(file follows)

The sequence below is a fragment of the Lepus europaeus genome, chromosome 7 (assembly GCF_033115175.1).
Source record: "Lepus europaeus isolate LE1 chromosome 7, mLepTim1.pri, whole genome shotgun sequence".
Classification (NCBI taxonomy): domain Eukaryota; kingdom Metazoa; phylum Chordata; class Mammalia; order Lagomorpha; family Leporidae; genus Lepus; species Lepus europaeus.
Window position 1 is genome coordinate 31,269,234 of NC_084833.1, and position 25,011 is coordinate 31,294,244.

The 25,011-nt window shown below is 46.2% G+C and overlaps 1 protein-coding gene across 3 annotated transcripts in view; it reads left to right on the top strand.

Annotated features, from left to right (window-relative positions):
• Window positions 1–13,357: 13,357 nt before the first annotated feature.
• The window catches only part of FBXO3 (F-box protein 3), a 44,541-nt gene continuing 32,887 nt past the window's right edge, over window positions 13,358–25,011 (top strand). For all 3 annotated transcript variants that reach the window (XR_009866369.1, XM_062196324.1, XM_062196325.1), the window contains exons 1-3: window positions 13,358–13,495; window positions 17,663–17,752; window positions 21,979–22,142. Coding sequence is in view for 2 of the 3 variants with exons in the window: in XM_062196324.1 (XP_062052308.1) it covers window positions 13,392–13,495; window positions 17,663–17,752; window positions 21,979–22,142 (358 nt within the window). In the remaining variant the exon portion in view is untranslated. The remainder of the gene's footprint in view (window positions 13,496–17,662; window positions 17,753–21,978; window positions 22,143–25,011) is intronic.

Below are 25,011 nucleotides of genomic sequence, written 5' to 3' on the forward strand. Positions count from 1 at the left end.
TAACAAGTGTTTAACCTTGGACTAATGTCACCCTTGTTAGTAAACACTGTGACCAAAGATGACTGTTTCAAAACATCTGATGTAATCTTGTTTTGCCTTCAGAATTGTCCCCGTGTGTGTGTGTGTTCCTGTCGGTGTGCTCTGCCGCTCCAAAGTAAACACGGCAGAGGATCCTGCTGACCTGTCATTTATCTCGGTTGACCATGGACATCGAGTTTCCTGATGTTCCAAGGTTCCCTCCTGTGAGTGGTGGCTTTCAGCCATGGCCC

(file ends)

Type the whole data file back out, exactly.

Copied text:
The sequence below is a fragment of the Lepus europaeus genome, chromosome 7 (assembly GCF_033115175.1).
Source record: "Lepus europaeus isolate LE1 chromosome 7, mLepTim1.pri, whole genome shotgun sequence".
Classification (NCBI taxonomy): domain Eukaryota; kingdom Metazoa; phylum Chordata; class Mammalia; order Lagomorpha; family Leporidae; genus Lepus; species Lepus europaeus.
Window position 1 is genome coordinate 31,269,234 of NC_084833.1, and position 25,011 is coordinate 31,294,244.

The 25,011-nt window shown below is 46.2% G+C and overlaps 1 protein-coding gene across 3 annotated transcripts in view; it reads left to right on the top strand.

Annotated features, from left to right (window-relative positions):
• Window positions 1–13,357: 13,357 nt before the first annotated feature.
• The window catches only part of FBXO3 (F-box protein 3), a 44,541-nt gene continuing 32,887 nt past the window's right edge, over window positions 13,358–25,011 (top strand). For all 3 annotated transcript variants that reach the window (XR_009866369.1, XM_062196324.1, XM_062196325.1), the window contains exons 1-3: window positions 13,358–13,495; window positions 17,663–17,752; window positions 21,979–22,142. Coding sequence is in view for 2 of the 3 variants with exons in the window: in XM_062196324.1 (XP_062052308.1) it covers window positions 13,392–13,495; window positions 17,663–17,752; window positions 21,979–22,142 (358 nt within the window). In the remaining variant the exon portion in view is untranslated. The remainder of the gene's footprint in view (window positions 13,496–17,662; window positions 17,753–21,978; window positions 22,143–25,011) is intronic.

Below are 25,011 nucleotides of genomic sequence, written 5' to 3' on the forward strand. Positions count from 1 at the left end.
TAACAAGTGTTTAACCTTGGACTAATGTCACCCTTGTTAGTAAACACTGTGACCAAAGATGACTGTTTCAAAACATCTGATGTAATCTTGTTTTGCCTTCAGAATTGTCCCCGTGTGTGTGTGTGTTCCTGTCGGTGTGCTCTGCCGCTCCAAAGTAAACACGGCAGAGGATCCTGCTGACCTGTCATTTATCTCGGTTGACCATGGACATCGAGTTTCCTGATGTTCCAAGGTTCCCTCCTGTGAGTGGTGGCTTTCAGCCATGGCCC